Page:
Intel investigating CPU instability issues after South Korean Tekken 8 players kick up a fuss: 'Intel is aware of problems that occur when executing certain tasks'

Intel Core i9 14900K CPU on a box and inside a motherboard socket.
(Image credit: Future)

Earlier this year, we reported that a division of Epic Games was claiming that the increasing number of crashes in games using Unreal Engine was down to Intel's high-end CPUs. The issue has spread further afield, with South Korean players of Tekken 8, developed on Unreal Engine 5, experiencing exactly the same problem and along with reports of chips failing within a few weeks of purchase, Intel is now officially investigating the matter.

News of this issue has been widespread (Videocardz, Ars Technica, Twitter) and as before, it mostly concerns Intel's Core i9 processors, such as the 13900K, but plenty of other models also appear to be affected. If you own one of these and have experienced a game crashing, often generating a blue screen with 'out of video memory' error message, then you're in good company.

The exact number of people with the issue is hard to estimate but ZDNet Korea contacted the chip giant to ask if it was aware of the reports. Intel's reply makes it clear that there's sufficient evidence to warrant a proper investigation:

"Intel is aware of problems that occur when executing certain tasks on 13th and 14th generation core processors for desktop PCs, and is analyzing them with major affiliates."

Affiliates in this instance being OEM system builders and motherboard manufacturers. The reason why the latter are being included is because the likes of Asus, Gigabyte, MSI, and many more all have BIOS settings that go well past Intel's default power and current limits—sometimes the motherboards are set up like that, right out of the box.

Take the Core i9 14900K, for example. It has two power limits, PL1 and PL2, with the former being the maximum for long periods of time and the other just for a set number of seconds. Intel's datasheets show that the standard figures for these are 125 and 253 W, with a maximum current of 307 A permitted.

I've been using two Z790 motherboards, from Asus and ASRock, and both of them ignore some or all of those limits with standard, out-of-the-box settings. In the case of the ASRock, you have the option to tell the BIOS what type of cooling solution you have—if you pick anything other than 'air cooler', the power limits are increased beyond the Intel values. The max current limit appears to be ignored at all times, unless you force it.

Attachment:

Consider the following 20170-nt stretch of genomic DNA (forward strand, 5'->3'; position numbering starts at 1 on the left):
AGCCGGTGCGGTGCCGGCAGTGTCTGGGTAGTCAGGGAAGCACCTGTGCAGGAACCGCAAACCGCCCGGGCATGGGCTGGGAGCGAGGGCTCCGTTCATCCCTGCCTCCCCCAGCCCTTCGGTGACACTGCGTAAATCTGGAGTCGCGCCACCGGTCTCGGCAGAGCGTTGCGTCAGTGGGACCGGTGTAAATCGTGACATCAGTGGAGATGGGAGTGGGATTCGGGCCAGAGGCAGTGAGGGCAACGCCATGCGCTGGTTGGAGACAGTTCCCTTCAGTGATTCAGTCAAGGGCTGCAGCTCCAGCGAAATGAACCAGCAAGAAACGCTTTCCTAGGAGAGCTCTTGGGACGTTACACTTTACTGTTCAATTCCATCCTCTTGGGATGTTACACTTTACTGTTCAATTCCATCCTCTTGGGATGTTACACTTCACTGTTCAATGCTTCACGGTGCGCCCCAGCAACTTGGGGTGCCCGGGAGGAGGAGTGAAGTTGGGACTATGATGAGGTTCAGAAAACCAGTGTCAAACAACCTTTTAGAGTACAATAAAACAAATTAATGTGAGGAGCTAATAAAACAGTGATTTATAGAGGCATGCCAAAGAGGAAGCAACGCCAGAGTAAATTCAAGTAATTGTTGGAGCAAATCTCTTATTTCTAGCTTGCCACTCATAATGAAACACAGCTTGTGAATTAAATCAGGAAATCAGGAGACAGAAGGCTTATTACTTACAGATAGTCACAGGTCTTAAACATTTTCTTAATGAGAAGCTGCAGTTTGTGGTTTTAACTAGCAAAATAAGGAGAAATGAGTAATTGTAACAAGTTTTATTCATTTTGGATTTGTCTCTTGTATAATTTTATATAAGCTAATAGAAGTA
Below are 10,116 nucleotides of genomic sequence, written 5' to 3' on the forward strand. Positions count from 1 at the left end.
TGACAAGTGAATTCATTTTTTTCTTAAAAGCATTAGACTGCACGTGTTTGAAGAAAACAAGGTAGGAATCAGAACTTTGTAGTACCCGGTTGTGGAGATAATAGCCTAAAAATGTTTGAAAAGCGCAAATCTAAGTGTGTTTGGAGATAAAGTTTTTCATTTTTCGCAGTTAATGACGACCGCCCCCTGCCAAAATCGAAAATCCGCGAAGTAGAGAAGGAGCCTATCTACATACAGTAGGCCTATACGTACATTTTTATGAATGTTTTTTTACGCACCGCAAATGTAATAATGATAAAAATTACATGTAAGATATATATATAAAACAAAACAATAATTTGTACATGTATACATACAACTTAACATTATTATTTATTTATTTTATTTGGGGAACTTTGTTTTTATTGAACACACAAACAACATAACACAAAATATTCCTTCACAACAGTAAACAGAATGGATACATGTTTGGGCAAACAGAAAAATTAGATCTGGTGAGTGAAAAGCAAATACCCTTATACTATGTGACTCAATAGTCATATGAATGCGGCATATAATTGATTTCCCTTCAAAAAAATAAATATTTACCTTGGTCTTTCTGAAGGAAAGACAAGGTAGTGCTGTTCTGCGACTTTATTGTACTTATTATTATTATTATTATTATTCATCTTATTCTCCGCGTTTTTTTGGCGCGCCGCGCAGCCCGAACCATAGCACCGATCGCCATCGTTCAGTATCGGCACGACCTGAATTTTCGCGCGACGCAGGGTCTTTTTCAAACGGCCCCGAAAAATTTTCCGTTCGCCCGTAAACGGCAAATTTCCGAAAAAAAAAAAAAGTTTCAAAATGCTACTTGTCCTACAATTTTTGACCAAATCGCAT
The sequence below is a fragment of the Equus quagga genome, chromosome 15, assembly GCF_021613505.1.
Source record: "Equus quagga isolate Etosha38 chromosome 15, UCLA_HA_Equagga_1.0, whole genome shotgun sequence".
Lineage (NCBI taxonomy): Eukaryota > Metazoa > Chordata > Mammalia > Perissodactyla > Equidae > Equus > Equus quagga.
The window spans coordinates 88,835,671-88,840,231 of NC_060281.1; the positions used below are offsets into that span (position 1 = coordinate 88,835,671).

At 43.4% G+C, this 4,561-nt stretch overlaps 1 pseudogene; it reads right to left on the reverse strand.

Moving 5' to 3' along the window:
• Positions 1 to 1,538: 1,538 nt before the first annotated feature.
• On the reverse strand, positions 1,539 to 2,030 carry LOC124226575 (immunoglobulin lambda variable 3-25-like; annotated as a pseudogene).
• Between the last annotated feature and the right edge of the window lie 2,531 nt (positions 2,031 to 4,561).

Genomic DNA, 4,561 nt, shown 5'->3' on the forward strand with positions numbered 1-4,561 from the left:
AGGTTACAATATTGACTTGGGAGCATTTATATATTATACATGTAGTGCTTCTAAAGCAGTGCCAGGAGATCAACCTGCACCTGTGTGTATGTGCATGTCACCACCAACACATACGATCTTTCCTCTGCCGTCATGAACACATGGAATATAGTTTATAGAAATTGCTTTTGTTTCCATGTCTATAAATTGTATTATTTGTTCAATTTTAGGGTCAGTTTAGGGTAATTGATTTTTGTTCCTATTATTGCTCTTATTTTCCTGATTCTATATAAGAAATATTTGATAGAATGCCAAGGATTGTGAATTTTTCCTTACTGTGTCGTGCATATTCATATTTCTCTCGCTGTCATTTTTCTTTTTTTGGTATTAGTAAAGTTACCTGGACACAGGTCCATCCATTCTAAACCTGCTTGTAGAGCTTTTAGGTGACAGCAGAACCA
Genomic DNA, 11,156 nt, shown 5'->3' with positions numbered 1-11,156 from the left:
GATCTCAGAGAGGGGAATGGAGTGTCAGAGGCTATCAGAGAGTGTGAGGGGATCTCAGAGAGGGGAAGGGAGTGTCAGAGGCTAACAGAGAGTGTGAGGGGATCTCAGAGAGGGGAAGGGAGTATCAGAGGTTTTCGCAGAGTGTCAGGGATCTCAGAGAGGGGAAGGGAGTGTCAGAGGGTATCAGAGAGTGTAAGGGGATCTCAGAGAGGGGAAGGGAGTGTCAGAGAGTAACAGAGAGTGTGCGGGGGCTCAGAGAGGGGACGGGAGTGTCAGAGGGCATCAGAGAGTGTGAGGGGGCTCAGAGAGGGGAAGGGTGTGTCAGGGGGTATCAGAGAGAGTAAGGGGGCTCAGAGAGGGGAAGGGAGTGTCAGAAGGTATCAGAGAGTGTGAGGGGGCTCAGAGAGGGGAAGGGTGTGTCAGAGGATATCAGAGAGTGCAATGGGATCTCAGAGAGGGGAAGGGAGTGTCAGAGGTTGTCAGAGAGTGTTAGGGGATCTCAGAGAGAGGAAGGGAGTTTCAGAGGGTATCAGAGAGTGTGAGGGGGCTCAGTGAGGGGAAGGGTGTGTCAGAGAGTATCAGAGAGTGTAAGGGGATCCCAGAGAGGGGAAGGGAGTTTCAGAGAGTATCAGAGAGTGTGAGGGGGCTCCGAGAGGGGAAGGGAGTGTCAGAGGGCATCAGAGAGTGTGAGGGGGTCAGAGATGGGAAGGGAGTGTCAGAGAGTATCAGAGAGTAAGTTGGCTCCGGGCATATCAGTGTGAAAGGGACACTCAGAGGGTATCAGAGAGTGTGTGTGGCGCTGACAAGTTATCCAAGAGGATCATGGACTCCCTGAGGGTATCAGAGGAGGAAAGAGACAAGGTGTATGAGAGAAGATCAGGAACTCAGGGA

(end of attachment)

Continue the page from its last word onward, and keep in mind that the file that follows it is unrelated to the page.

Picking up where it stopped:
Why would motherboard vendors do this? Intel's CPUs, especially the top-end i9 models, have very high clock speeds, with the 14900K having a Max Turbo Frequency of 6 GHz. However, it can only reach that speed under very specific conditions, and for most of the time, it won't run anywhere near that level. So to give it a better chance of doing so, most motherboard manufacturers let the CPU consume more power that Intel recommends, for longer periods of time, and often running with an increased voltage.

All of that transpires to push the processor beyond what it's rated to cope with. Whether this is the specific cause of the crashing games is unclear at this moment, but I wouldn't be in the least bit surprised if it was.

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You can force Intel's limits for power, voltage, and current in almost all motherboards (or certainly in all those that we tested and used) and the one thing I always do in any Intel PC I set up is to ensure that almost all of them are adhered to. Depending on the use scenario, I'll sometimes set the PL1 figure higher, but the rest I'll either lower (to keep things cooler) or just use Intel's values.

Not that one should have to be doing this, of course, and I hope that all of these problems force Intel and its motherboard partners to put safety and longevity before outright performance, when determining what the default BIOS values should be.

It won't be of any comfort to those whose Core i7 or i9 has fried itself, if it does turn out to be related to BIOS settings, but hopefully all of this media attention will be the start of the end to such issues. 

Nick Evanson
Hardware Writer

Nick, gaming, and computers all first met in 1981, with the love affair starting on a Sinclair ZX81 in kit form and a book on ZX Basic. He ended up becoming a physics and IT teacher, but by the late 1990s decided it was time to cut his teeth writing for a long defunct UK tech site. He went on to do the same at Madonion, helping to write the help files for 3DMark and PCMark. After a short stint working at, Nick joined Futuremark (MadOnion rebranded) full-time, as editor-in-chief for its gaming and hardware section, YouGamers. After the site shutdown, he became an engineering and computing lecturer for many years, but missed the writing bug. Cue four years at and over 100 long articles on anything and everything. He freely admits to being far too obsessed with GPUs and open world grindy RPGs, but who isn't these days?